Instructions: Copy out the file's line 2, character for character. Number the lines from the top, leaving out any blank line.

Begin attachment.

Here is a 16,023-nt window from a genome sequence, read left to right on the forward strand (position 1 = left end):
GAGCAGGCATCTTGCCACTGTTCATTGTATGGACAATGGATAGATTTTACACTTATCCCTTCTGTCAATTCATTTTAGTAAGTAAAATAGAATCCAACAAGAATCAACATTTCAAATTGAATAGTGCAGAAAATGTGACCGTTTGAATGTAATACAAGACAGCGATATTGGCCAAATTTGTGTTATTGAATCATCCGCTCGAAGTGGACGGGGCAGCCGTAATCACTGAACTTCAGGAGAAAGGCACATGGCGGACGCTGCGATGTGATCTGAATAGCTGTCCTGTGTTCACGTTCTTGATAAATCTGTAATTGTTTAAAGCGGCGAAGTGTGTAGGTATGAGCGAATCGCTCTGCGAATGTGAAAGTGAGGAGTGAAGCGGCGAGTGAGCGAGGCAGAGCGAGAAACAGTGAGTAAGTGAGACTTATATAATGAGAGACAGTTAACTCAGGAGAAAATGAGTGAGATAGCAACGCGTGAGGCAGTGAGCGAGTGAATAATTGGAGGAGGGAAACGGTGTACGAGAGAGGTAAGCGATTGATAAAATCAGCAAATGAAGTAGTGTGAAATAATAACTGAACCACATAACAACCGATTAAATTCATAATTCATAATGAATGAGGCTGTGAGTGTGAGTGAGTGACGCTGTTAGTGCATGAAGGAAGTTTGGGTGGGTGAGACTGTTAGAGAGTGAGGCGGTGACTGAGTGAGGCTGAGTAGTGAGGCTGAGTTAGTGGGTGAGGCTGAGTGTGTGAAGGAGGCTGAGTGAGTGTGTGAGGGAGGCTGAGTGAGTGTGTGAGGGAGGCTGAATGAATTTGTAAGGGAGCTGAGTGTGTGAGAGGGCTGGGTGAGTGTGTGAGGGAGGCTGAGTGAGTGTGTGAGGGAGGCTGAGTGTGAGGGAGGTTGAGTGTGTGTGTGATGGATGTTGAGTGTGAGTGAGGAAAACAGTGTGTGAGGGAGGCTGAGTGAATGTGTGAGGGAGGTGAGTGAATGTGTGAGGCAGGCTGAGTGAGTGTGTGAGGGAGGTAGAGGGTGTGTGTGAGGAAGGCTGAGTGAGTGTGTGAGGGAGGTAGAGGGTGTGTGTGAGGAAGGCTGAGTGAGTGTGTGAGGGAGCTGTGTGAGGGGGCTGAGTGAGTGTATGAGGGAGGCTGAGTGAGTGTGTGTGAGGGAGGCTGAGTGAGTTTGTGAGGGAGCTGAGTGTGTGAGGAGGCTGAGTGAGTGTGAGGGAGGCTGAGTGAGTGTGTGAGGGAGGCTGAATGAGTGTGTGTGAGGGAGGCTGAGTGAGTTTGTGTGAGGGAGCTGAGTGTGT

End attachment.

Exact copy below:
GAGCAGGCATCTTGCCACTGTTCATTGTATGGACAATGGATAGATTTTACACTTATCCCTTCTGTCAATTCATTTTAGTAAGTAAAATAGAATCCAACAAGAATCAACATTTCAAATTGAATAGTGCAGAAAATGTGACCGTTTGAATGTAATACAAGACAGCGATATTGGCCAAATTTGTGTTATTGAATCATCCGCTCGAAGTGGACGGGGCAGCCGTAATCACTGAACTTCAGGAGAAAGGCACATGGCGGACGCTGCGATGTGATCTGAATAGCTGTCCTGTGTTCACGTTCTTGATAAATCTGTAATTGTTTAAAGCGGCGAAGTGTGTAGGTATGAGCGAATCGCTCTGCGAATGTGAAAGTGAGGAGTGAAGCGGCGAGTGAGCGAGGCAGAGCGAGAAACAGTGAGTAAGTGAGACTTATATAATGAGAGACAGTTAACTCAGGAGAAAATGAGTGAGATAGCAACGCGTGAGGCAGTGAGCGAGTGAATAATTGGAGGAGGGAAACGGTGTACGAGAGAGGTAAGCGATTGATAAAATCAGCAAATGAAGTAGTGTGAAATAATAACTGAACCACATAACAACCGATTAAATTCATAATTCATAATGAATGAGGCTGTGAGTGTGAGTGAGTGACGCTGTTAGTGCATGAAGGAAGTTTGGGTGGGTGAGACTGTTAGAGAGTGAGGCGGTGACTGAGTGAGGCTGAGTAGTGAGGCTGAGTTAGTGGGTGAGGCTGAGTGTGTGAAGGAGGCTGAGTGAGTGTGTGAGGGAGGCTGAGTGAGTGTGTGAGGGAGGCTGAATGAATTTGTAAGGGAGCTGAGTGTGTGAGAGGGCTGGGTGAGTGTGTGAGGGAGGCTGAGTGAGTGTGTGAGGGAGGCTGAGTGTGAGGGAGGTTGAGTGTGTGTGTGATGGATGTTGAGTGTGAGTGAGGAAAACAGTGTGTGAGGGAGGCTGAGTGAATGTGTGAGGGAGGTGAGTGAATGTGTGAGGCAGGCTGAGTGAGTGTGTGAGGGAGGTAGAGGGTGTGTGTGAGGAAGGCTGAGTGAGTGTGTGAGGGAGGTAGAGGGTGTGTGTGAGGAAGGCTGAGTGAGTGTGTGAGGGAGCTGTGTGAGGGGGCTGAGTGAGTGTATGAGGGAGGCTGAGTGAGTGTGTGTGAGGGAGGCTGAGTGAGTTTGTGAGGGAGCTGAGTGTGTGAGGAGGCTGAGTGAGTGTGAGGGAGGCTGAGTGAGTGTGTGAGGGAGGCTGAATGAGTGTGTGTGAGGGAGGCTGAGTGAGTTTGTGTGAGGGAGCTGAGTGTGT